Community Services Board may create nonprofit wing
FRONT ROYAL – The Northwestern Community Services Board is considering creating a nonprofit charity and hiring a development officer to write grants, raise money and oversee volunteers.
Neither the proposed hiring of the development officer nor the move to create the nonprofit were accepted during Wednesday’s board meeting. Instead, the board voted to look further into both proposals.
The Community Services Board, which provides mental health, substance abuse and intellectual disability services, receives all of its money from public funds and patient fees. If enacted, the change would allow the board to receive private donations.
In the meeting on Wednesday, board CEO Michael Elwell said the agency is strapped for funds.
“There’s just no way that we’ll have enough money to satisfy the needs of the community,” Elwell said. “Not even close. We’ve already pretty much maximized all of our resources.”
By creating a 501(c)(3) nonprofit, Elwell said the board could have more funds, allowing it to better address a higher number of substance abuse and mental health patients at a time when the need for both is great.
Elwell said that, in particular, the nonprofit could allow the board to have more unrestricted funds. Most of the organization’s public funding is restricted, only allowing the organization to spend the funds on a particular set of programs.
By contrast, most, though not all, individual donations come unrestricted.
The move to create a new nonprofit is necessary if the organization wants to receive donations from individuals or corporations, Elwell said. Currently, the board must receive all of its funds from public sources or patient fees.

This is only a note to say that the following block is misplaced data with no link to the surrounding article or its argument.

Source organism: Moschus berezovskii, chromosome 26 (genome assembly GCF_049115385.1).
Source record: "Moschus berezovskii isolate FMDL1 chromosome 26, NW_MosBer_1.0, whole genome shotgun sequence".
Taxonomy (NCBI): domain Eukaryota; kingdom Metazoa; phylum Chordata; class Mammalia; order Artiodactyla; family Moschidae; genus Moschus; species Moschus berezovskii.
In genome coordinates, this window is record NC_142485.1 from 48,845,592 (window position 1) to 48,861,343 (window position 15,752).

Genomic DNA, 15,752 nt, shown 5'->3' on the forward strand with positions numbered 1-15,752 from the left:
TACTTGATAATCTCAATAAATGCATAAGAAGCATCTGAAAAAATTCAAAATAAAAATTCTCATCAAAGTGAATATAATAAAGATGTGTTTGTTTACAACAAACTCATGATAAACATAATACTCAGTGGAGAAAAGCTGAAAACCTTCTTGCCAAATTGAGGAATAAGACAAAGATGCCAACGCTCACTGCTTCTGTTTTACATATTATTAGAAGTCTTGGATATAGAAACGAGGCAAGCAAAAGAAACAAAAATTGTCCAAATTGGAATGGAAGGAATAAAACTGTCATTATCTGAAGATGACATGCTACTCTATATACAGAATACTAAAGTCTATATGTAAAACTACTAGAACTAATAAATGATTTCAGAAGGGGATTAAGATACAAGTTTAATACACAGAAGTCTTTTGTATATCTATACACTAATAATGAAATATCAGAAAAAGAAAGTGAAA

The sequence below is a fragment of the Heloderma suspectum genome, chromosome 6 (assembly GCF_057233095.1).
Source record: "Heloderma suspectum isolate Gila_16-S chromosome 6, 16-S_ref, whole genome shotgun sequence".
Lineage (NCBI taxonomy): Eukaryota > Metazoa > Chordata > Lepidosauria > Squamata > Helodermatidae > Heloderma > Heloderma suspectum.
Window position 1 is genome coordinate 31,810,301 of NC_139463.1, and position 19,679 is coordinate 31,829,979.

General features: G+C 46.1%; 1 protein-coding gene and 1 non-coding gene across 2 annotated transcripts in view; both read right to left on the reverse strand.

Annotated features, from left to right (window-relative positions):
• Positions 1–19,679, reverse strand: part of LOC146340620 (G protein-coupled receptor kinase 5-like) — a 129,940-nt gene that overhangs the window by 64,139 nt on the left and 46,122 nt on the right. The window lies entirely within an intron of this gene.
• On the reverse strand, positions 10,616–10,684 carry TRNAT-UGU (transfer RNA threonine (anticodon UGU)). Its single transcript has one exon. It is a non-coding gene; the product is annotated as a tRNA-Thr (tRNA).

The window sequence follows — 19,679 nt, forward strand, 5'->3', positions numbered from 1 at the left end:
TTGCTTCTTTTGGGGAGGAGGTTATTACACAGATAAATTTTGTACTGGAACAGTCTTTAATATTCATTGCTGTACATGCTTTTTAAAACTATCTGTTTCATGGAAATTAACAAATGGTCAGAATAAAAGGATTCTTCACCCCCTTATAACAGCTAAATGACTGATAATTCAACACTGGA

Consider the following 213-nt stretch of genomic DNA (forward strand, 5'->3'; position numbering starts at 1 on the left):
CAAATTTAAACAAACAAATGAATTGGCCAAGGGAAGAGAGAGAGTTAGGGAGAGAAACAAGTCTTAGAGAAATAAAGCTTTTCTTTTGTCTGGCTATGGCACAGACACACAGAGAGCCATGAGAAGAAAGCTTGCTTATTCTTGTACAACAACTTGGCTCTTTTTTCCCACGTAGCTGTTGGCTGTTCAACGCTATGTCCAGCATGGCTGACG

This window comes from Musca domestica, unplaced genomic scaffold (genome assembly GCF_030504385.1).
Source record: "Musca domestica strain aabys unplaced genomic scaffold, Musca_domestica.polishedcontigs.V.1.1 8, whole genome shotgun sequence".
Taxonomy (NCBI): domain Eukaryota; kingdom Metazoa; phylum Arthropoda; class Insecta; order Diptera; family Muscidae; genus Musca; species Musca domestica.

For this reason, several community service boards throughout Virginia have created private nonprofit wings.
The Rappahannock-Rapidan Community Service Board has had a 501(c)3 wing since 1995, according to the nonprofit reporting service GuideStar.
“It’s pretty common for community mental health centers to do this kind of work,” Elwell said.
The private nonprofit would have to have its own board in order to operate, Elwell said. He said he is hoping that members of the Northwestern Community Services Board could also be on the board of the nonprofit.
He said during the meeting that he was going to check with an attorney to see whether that is allowed under nonprofit laws.
In order to deal with new donations coming into the Community Service Board, Elwell proposed the hiring of a development officer.
The development officer would receive between $70,000 and $90,000 per year. Because that person’s job consists of raising funds, Elwell said he didn’t see the person being a financial burden.
“I can guarantee that if that person is effective, then they’ll be able to pull their salary down in a short period of time,” Elwell said.